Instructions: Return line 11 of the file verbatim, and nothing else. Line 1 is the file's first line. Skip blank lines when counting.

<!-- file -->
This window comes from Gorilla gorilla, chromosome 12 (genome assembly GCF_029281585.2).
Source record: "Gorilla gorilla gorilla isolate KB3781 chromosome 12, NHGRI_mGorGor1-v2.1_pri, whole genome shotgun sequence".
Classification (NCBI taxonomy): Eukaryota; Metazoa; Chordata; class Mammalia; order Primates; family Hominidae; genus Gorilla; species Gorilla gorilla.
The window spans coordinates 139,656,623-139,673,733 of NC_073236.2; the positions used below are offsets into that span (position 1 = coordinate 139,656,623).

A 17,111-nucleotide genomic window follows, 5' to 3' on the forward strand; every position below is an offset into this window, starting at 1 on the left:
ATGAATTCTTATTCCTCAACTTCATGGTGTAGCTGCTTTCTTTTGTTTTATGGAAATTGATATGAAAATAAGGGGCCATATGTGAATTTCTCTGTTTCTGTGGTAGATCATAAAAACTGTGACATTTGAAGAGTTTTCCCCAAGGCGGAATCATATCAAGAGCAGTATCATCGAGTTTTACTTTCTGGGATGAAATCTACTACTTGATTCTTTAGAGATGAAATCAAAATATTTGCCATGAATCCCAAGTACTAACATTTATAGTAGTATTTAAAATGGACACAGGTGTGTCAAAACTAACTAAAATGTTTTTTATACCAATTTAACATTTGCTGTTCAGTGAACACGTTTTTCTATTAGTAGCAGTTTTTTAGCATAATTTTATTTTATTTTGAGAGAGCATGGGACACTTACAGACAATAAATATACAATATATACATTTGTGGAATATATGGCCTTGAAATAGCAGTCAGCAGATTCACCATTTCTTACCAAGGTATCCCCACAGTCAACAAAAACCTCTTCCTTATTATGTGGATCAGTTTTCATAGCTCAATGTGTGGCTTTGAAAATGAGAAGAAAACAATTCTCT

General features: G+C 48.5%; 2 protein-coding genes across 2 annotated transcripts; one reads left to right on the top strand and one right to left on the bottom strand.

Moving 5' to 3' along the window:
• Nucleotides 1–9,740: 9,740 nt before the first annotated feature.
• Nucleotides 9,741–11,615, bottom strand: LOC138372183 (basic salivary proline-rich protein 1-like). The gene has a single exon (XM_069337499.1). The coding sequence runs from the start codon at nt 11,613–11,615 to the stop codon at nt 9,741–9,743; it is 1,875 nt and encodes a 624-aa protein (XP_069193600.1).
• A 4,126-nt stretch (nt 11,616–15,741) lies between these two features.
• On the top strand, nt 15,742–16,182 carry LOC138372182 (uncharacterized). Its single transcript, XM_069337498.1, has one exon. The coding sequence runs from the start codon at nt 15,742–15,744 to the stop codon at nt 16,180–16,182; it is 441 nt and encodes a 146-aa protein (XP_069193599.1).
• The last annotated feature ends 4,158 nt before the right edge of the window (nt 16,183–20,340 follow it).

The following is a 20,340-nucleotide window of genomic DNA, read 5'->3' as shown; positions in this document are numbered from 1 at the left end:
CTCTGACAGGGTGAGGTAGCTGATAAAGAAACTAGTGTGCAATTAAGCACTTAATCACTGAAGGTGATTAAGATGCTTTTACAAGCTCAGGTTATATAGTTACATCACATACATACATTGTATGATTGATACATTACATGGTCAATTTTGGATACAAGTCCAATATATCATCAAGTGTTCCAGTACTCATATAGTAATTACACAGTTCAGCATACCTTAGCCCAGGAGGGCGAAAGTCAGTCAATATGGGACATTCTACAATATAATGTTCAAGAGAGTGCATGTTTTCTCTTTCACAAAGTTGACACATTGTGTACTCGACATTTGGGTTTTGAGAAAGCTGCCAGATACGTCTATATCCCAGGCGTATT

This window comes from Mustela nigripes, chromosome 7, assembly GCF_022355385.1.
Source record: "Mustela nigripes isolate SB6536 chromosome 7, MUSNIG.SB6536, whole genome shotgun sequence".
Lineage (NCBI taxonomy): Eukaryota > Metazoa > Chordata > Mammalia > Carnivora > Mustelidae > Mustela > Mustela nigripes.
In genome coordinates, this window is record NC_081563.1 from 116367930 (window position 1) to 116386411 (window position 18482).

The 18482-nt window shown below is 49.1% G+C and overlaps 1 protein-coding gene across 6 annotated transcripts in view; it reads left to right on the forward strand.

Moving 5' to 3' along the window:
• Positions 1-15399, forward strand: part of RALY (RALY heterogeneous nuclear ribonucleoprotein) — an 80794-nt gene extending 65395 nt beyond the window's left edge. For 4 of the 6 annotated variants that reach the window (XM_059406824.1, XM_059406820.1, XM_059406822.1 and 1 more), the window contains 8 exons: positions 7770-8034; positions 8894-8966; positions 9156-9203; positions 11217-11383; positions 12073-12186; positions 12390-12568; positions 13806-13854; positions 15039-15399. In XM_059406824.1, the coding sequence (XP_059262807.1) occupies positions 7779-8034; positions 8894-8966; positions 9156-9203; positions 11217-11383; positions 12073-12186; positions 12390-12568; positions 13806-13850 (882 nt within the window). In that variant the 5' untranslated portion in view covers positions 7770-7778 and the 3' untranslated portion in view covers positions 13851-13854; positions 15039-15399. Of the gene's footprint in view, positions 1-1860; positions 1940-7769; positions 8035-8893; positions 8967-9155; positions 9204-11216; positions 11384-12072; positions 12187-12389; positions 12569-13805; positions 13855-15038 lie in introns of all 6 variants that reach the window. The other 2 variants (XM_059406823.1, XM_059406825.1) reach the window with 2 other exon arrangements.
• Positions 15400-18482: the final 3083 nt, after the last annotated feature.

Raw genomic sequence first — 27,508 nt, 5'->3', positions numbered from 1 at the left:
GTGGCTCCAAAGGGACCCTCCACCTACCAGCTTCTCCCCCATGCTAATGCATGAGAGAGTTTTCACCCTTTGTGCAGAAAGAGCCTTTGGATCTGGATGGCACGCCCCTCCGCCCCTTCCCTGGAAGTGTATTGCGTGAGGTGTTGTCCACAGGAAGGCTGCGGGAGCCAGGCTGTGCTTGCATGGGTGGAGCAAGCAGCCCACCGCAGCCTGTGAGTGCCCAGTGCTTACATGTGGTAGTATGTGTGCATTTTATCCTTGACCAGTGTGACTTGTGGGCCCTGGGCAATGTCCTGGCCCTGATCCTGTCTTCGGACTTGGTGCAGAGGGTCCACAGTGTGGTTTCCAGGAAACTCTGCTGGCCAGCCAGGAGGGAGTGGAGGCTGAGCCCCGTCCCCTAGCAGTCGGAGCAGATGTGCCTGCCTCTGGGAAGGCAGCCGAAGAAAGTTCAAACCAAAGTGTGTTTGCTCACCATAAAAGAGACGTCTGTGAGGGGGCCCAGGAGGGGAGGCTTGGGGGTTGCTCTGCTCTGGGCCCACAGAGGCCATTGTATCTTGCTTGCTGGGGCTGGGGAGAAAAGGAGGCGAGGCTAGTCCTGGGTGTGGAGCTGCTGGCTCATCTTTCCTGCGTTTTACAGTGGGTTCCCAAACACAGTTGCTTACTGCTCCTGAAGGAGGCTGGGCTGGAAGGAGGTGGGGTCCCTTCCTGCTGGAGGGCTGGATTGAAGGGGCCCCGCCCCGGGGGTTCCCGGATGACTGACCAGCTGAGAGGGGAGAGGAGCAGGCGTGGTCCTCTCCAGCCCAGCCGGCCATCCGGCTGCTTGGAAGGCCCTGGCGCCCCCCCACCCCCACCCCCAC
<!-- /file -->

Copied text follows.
• A 4,126-nt stretch (nt 11,616–15,741) lies between these two features.